Book Review: The Jade Lily by Kirsty Manning

 

I was so thoroughly immersed in this story, I had trouble putting it down.

This is another book which has two main characters, Romy and her granddaughter, Alexandra with dual time lines, the present, and the past, set during WW2. We are transported back to a time when Romy as a young Jewish girl escapes Austria in 1938 with her family and finds refuge in Shanghai where she grows up forming close friendships with a Chinese girl, Li and fellow Austrian, Nina. Their world soon changes with the occupation by the Japanese and the consequent liberation by the Americans, forces Romy to take drastic action to survive.

Alexandra is a trader who comes home broken hearted from a love affair in London for the funeral of her grandfather. We learn that Alexandra was brought up by her doting grandparents when her adopted Chinese mother and Australian father were killed in a car accident when she was a toddler. She begins digging into family secrets which Romy has withheld from everyone including her own husband.

I’d read nothing about Shanghai during the war and this was a well-researched and fascinating piece of history. Thousands of refugees escaped Europe and found a life in Shanghai until the Japanese took control. The atrocities by the Nazi’s and the Japanese is brutal but not overdone. The mix of cultures in the melting pot of Shanghai’s diverse population was described brilliantly as was the description of its architecture both in modern and historical contexts. Chinese medicine features strongly giving readers further information about its healing properties, both physical and mental.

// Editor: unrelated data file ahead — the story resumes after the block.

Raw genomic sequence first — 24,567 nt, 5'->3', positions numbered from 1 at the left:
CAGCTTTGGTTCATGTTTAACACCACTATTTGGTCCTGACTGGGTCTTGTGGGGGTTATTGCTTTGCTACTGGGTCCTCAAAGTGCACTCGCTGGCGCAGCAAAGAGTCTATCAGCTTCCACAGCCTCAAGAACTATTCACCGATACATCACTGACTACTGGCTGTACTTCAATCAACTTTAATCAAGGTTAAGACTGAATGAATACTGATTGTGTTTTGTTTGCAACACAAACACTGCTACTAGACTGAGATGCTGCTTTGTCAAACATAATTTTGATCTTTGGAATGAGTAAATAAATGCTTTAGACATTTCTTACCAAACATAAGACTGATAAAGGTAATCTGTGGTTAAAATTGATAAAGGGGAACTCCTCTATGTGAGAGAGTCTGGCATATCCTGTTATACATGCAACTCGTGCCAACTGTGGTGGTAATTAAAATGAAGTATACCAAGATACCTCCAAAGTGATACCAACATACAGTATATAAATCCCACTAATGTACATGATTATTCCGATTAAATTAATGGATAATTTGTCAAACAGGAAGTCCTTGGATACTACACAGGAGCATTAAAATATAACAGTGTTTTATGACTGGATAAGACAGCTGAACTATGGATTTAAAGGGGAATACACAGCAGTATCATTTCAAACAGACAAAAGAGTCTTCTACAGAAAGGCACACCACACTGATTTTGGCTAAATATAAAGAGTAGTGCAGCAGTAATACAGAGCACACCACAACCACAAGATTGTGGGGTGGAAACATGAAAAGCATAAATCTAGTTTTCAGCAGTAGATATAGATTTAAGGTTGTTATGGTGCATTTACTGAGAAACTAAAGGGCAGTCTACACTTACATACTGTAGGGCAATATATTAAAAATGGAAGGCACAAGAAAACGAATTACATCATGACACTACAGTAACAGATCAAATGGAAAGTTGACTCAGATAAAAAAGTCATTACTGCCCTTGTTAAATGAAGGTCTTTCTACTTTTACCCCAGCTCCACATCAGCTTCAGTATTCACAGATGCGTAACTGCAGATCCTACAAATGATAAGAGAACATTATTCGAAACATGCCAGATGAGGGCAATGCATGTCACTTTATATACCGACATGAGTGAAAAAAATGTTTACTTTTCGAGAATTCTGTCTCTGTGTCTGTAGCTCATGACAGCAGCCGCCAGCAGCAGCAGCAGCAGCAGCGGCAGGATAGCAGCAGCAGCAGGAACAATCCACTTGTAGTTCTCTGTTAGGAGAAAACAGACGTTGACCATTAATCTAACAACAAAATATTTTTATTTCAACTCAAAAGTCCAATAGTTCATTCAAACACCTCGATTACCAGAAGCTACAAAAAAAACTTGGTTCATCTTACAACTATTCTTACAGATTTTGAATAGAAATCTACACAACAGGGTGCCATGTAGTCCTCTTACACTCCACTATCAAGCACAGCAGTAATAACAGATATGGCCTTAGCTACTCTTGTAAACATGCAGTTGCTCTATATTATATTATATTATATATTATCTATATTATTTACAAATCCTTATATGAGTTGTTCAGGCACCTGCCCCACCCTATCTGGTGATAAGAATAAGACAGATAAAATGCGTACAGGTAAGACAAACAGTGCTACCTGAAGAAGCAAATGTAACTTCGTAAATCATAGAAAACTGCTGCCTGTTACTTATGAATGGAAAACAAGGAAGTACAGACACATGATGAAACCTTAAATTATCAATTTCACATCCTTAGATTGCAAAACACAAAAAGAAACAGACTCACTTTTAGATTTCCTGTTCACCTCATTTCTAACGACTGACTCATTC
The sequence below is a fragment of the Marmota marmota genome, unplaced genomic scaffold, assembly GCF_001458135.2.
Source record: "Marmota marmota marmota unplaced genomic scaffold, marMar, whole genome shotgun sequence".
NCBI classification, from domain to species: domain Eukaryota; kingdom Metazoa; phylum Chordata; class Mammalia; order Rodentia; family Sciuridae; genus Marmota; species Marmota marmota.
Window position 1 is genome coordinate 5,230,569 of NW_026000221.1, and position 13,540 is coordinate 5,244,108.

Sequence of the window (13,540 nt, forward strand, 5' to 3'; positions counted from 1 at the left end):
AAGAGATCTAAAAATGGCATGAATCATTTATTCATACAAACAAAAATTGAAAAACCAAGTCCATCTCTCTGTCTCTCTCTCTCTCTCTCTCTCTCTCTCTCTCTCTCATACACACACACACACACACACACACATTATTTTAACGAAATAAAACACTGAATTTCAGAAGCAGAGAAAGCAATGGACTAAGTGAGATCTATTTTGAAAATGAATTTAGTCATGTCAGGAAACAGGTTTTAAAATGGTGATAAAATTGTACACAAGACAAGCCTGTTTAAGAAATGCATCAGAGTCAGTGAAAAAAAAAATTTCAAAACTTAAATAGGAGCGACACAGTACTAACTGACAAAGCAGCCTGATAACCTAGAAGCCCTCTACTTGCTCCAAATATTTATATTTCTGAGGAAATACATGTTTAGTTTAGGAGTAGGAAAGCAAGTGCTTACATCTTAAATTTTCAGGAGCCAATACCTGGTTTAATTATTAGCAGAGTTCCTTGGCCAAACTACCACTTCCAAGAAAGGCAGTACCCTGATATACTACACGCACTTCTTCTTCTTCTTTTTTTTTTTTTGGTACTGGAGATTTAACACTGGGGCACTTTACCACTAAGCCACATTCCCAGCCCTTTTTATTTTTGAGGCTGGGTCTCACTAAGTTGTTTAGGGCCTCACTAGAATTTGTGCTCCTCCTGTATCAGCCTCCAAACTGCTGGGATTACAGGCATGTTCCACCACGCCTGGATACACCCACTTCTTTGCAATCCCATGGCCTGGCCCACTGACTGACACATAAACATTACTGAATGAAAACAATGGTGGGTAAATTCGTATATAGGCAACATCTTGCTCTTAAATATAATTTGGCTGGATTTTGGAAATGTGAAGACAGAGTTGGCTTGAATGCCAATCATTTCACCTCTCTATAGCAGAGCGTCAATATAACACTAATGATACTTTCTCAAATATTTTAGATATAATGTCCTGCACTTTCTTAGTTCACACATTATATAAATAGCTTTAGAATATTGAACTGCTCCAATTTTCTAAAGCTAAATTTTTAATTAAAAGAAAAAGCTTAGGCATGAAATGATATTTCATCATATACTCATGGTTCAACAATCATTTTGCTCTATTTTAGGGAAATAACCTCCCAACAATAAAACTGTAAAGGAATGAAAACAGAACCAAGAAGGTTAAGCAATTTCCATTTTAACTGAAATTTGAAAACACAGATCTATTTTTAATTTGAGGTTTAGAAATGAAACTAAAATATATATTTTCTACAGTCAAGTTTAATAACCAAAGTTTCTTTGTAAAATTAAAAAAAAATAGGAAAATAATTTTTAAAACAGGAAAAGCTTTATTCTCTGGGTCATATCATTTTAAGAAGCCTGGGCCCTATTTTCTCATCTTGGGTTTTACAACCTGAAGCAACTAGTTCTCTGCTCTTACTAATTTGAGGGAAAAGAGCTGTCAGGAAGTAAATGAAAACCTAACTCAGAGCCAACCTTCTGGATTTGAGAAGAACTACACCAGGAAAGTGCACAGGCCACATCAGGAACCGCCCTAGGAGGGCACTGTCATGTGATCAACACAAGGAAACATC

The characters are well drawn and strong women in their own right with a love for each other which is heartfelt and touching, particularly toward the climax of the story. The historical details are weaved appropriately using the dual timelines which works really well.

There is something for everyone in this story of love, loss and survival against all odds. It’s a page turner by Australian author Kirsty Manning and you won’t be sorry getting hold of this one.

 

Book Review: The Tattooist of Auschwitz by Heather Morris

I’m still recovering from reading this phenomenal story about a boy who meets a girl and how they fall in love. Simple. Yes, it’s the sort of story told many times over the ages. Except for one thing. This tale is set in the most horrific place ever conjured up in the world – a concentration camp of pure hell. What makes this even more incredible is that this is not make-believe – it all happened. How Heather Morris painstakingly researched and put together this story is incredible. She manages to take Lale and Gita’s story and weave a thing of beauty, survival, drama and love.

Lale is a survivor with wit and determination whose job is to tattoo numbers on the arms of each prisoner as they are brought in to Auschwitz. He meets Gita when he tattoos her arm. Against all odds their love grows as they both survive numerous scrapes and almost death. Lale gains trust from his captives and uses his position to not only survive but help as many as he can.

Heather Morris leads us into the camp and gives a tour of brutality, death and inhumanity. At times, it’s almost too much and then she deftly gives us the relief of Lale’s antics – sneaking a kiss from Gita or using a dopey SS officer to smuggle letters to her. There are tears and smiles as we quickly grow to love this couple.